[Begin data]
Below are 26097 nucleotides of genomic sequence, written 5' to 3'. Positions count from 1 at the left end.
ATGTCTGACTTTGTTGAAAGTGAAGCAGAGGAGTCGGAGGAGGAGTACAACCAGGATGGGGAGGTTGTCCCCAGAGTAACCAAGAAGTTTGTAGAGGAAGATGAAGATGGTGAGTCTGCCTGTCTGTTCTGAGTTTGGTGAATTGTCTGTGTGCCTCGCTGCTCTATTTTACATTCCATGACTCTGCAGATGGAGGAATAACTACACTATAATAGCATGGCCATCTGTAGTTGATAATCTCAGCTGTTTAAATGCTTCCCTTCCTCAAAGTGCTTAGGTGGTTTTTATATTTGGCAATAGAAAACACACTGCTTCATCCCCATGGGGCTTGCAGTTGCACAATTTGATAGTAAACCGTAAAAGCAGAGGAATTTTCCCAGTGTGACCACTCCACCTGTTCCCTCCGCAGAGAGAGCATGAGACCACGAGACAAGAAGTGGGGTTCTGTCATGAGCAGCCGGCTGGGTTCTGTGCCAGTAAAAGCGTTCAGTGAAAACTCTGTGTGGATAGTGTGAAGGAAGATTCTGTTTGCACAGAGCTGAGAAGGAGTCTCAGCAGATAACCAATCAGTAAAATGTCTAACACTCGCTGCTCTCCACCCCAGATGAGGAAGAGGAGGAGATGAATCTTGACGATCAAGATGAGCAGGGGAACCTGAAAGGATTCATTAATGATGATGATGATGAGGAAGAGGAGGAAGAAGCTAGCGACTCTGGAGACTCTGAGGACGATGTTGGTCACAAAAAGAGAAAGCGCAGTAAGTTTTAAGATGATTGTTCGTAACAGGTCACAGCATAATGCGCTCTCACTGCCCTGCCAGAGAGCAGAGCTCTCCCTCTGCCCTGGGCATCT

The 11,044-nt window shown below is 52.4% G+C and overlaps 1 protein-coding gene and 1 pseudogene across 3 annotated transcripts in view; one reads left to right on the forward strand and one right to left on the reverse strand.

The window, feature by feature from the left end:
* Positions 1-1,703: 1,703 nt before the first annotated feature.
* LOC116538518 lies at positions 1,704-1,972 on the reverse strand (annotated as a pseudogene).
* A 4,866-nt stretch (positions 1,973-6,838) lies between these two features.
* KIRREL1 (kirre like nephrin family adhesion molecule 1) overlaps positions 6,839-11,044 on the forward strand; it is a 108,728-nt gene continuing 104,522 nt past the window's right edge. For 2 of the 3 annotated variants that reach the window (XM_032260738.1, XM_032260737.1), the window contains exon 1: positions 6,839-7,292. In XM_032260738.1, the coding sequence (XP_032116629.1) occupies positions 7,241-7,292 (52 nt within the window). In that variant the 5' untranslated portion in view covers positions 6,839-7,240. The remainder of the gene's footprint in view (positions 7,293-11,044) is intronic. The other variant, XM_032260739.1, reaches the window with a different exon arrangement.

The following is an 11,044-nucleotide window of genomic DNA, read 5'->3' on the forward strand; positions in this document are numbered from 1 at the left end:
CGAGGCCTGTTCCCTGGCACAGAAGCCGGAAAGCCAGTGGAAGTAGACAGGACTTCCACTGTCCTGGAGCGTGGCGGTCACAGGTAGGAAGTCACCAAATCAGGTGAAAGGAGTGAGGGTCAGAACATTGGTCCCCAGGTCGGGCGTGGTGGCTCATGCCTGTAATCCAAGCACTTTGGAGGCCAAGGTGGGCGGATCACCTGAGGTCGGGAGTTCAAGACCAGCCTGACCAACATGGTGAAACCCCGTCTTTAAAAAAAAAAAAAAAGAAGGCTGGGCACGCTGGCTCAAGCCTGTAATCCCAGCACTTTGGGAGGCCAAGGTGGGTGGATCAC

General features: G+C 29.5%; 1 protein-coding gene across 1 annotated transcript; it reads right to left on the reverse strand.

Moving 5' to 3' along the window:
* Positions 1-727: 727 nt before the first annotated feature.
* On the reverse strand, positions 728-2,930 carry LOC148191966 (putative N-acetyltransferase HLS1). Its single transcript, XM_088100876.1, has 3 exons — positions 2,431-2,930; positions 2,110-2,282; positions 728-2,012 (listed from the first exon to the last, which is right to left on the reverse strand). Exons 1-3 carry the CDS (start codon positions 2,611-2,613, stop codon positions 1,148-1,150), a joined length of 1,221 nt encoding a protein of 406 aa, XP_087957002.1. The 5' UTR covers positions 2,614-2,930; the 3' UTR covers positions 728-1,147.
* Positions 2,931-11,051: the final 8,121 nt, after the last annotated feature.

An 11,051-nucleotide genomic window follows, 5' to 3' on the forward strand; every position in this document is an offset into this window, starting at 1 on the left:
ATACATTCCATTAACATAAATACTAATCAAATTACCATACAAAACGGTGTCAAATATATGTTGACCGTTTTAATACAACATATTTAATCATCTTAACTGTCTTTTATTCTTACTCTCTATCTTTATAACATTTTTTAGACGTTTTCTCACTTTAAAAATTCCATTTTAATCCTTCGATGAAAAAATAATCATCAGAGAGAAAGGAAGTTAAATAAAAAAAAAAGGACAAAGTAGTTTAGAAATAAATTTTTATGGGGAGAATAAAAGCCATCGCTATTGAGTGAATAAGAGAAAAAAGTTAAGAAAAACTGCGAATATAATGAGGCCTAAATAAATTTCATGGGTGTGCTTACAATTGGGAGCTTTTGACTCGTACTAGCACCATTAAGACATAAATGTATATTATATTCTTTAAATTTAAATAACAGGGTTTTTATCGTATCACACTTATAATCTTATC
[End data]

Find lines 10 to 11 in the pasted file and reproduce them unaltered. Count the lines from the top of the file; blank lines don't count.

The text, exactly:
CGAGGCCTGTTCCCTGGCACAGAAGCCGGAAAGCCAGTGGAAGTAGACAGGACTTCCACTGTCCTGGAGCGTGGCGGTCACAGGTAGGAAGTCACCAAATCAGGTGAAAGGAGTGAGGGTCAGAACATTGGTCCCCAGGTCGGGCGTGGTGGCTCATGCCTGTAATCCAAGCACTTTGGAGGCCAAGGTGGGCGGATCACCTGAGGTCGGGAGTTCAAGACCAGCCTGACCAACATGGTGAAACCCCGTCTTTAAAAAAAAAAAAAAAGAAGGCTGGGCACGCTGGCTCAAGCCTGTAATCCCAGCACTTTGGGAGGCCAAGGTGGGTGGATCAC

General features: G+C 29.5%; 1 protein-coding gene across 1 annotated transcript; it reads right to left on the reverse strand.